We’re going to sorely miss having Tom Rukavina in St. Paul, so I’m glad that we can continue to look forward to his (hopefully) regular contributions to our editorial pages— even when I don’t agree with him, as was the case last week.
As Tom and I have both recognized, while we like to debate our differences, we’re usually in full agreement on 95 percent of issues. Of course it’s those differences that keep life interesting, so the debate goes on over the issue of BWCAW land exchange legislation.
In his letter last week, Tom posed some questions, so I’d first like to answer them to the best of my knowledge. His questions are as follows, and are repeated here in his own words:
Q: Why is open pit mining allowed in the Superior National Forest when you and your environmental friends keep referring to the Weeks Act which allegedly prohibits open pit mining in national forests?
A: The Weeks Act only applies to federally-owned lands within the national forest. As Tom is aware, there are many other ownerships, both public and private, within the boundaries of the Superior National Forest. The Weeks Act does not apply to lands owned by private individuals, private corporations, or the state or counties.
That being the case, converting federally-owned lands in the national forest to state ownership would eliminate the strip mining prohibition of the Weeks Act on those lands.
Q: What other national forest let a whole new community (Hoyt Lakes) be built inside of it? Does the Weeks Act exempt the Superior National Forest from allowing new communities to be built within its boundaries?
A: The answer to this is the same as the first question. Hoyt Lakes was built on non-federally-owned land. The Weeks Act, as such, did not apply.
The Weeks Act does apply, however, in the case of PolyMet Mining’s NorthMet deposit, much of which is currently located on federally-owned land. That’s why PolyMet is engaged in a land exchange process with the federal government. Under the current ownership, PolyMet could not strip mine the land, as company officials have proposed.
That’s one reason that environmentalists have bristled at the current land exchange legislation, which has identified more than two full townships located near Hoyt Lakes as the highest priority lands for exchange. A number of known copper-nickel deposits located in this high priority zone, including NorthMet, would shift from federal ownership to state ownership by this provision, which would eliminate the jurisdiction of the Weeks Act over any future development of these deposits. Tom would have readers believe it’s just a weird coincidence that lawmakers identified these lands for exchange, and that their known mineral resources had nothing to do with it. That’s just not credible.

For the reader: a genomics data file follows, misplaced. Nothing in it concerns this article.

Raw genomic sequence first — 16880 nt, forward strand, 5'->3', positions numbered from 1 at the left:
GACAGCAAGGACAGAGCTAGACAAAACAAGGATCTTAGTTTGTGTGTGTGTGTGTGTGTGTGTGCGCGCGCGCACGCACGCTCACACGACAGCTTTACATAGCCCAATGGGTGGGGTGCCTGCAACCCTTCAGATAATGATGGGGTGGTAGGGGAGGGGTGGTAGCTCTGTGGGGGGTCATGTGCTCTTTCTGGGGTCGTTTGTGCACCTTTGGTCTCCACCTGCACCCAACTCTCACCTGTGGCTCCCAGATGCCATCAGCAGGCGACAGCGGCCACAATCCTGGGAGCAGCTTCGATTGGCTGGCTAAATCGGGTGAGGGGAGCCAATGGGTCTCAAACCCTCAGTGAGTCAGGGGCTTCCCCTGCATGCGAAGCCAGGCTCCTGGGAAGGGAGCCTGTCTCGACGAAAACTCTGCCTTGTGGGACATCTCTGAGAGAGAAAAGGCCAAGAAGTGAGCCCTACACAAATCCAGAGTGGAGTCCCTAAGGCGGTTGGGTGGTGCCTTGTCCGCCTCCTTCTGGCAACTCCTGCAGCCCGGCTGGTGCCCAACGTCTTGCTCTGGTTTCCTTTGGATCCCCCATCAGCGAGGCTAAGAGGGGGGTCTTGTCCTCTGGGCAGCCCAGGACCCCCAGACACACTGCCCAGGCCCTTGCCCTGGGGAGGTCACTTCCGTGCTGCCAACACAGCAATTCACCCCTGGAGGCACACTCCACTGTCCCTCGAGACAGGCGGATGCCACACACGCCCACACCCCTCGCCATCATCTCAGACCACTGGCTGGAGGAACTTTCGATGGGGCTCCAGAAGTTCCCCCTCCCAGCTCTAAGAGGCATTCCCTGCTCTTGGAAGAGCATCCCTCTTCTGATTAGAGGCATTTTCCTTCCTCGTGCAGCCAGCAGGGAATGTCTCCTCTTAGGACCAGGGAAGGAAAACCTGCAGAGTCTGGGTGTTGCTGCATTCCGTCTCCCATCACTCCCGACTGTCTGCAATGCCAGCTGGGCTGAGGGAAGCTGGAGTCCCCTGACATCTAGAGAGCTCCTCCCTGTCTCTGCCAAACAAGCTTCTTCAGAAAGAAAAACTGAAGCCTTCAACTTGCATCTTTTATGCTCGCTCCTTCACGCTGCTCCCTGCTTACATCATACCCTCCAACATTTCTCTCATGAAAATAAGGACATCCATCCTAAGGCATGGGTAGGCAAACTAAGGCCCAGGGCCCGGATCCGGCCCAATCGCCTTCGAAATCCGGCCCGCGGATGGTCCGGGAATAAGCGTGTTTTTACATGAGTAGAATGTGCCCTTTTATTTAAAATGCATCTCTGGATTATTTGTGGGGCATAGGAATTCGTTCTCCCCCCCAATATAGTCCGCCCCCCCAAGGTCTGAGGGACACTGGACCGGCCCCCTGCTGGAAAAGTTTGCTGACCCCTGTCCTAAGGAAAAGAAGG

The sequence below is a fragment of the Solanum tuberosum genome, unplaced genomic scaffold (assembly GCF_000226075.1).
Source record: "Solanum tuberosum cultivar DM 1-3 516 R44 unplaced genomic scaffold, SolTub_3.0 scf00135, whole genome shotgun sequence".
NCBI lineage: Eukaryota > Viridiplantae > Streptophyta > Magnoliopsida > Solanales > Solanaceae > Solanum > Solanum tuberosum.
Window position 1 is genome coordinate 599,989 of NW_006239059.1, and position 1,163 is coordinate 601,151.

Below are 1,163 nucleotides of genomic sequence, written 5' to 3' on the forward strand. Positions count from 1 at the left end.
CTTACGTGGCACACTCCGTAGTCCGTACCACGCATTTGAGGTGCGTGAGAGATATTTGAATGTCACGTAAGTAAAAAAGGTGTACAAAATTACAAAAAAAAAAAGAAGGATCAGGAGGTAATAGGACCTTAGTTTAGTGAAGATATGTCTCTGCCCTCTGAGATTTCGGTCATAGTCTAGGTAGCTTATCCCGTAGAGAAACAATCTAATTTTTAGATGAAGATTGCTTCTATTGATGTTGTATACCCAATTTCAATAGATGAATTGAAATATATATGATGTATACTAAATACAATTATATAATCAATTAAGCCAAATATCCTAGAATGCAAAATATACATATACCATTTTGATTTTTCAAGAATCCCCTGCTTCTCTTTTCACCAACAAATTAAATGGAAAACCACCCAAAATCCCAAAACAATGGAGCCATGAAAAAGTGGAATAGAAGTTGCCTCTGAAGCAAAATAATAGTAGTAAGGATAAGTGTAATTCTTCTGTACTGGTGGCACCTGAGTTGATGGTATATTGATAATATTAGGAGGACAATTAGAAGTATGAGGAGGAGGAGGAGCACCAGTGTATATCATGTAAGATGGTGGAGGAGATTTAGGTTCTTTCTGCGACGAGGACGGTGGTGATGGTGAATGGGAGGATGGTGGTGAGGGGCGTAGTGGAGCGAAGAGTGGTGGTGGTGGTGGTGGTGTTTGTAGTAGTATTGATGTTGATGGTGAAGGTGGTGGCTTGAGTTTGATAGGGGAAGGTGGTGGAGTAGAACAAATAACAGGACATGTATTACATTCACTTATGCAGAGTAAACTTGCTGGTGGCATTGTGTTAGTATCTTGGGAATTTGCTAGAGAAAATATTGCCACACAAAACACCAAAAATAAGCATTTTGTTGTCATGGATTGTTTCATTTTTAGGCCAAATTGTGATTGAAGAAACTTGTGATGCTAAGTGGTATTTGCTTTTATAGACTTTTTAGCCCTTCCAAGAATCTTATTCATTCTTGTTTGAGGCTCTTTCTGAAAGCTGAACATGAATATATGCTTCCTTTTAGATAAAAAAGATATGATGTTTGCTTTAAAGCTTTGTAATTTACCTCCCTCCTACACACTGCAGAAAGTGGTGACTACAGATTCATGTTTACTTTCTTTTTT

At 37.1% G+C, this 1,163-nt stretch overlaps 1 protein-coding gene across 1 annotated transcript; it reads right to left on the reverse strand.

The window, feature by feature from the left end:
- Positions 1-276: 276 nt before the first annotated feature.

Which is not to say that mining companies are necessarily supportive of the exchange, at least as proposed by lawmakers. In fact, Brad Moore, PolyMet’s Executive VP for Environmental and Governmental Affairs, recently told me that PolyMet was not aware that their lands had been identified for exchange by legislators. He said the company would definitely prefer to complete the land exchange process it already has underway with the Forest Service, rather than have that process short-circuited by the proposed legislation.
As for the mineral potential of the Mesabi Purchase Unit, Tom has now shifted his argument. In the past, he definitively stated that there was no non-ferrous mineral potential there at all. Now, he’s claiming that nothing is likely to be developed for the foreseeable future. I don’t dispute that, but it was his original claim that I disputed in my column last month, and I never suggested that mineral development there was likely any time soon.
The rest of Tom’s letter— a mix of rambling hyperbole and the usual pummeling of straw men— doesn’t require much response. Tom insinuates that anyone opposed to the latest land exchange legislation is an “environmentalist” who favors federal confiscation of state lands in the BWCAW, and wants to shut down taconite mining and logging across northeastern Minnesota and turn the entire Superior National Forest into wilderness. It’s a ridiculous claim, backed up by nothing but wind. I think Tony Sertich was right when he said the eastern-most wind turbine at Taconite Ridge only blows when Tommy’s at home— because that’s when all the hot air is emanating from Pike Township.
Whether the land exchange goes ahead as Tom proposes, or not, will have no impact whatsoever on taconite mining or logging in our region— and Tom knows it. And, whether Tom knows it or not, the exchange he supports will eliminate the very real protections of the Weeks Act on lands containing known mineral deposits in the Superior National Forest. Tom can continue to insist that these mining lands were included in the bill by accident— it’s just that no one in his or her right mind is going to believe him.
In last week’s story on the legal newspaper bids for ISD 2142, I made an error in the accompanying chart that compared the bids from the Timberjay and the Cook News Herald. When measuring the width of our standard column, I neglected to account for the fact that our legals appear in our classified section, which runs seven columns, rather than the standard six-column format in the rest of the paper. This meant that our column width should have been listed as 8.0 picas rather than 9.5.
The change does not alter the fact that the Timberjay offered the lowest bid, but it does reduce the margin of the difference. In either case, the point of the story was that the business manager had inaccurately informed the school board when she claimed the Cook News Herald bid was lower—and that point remains the same.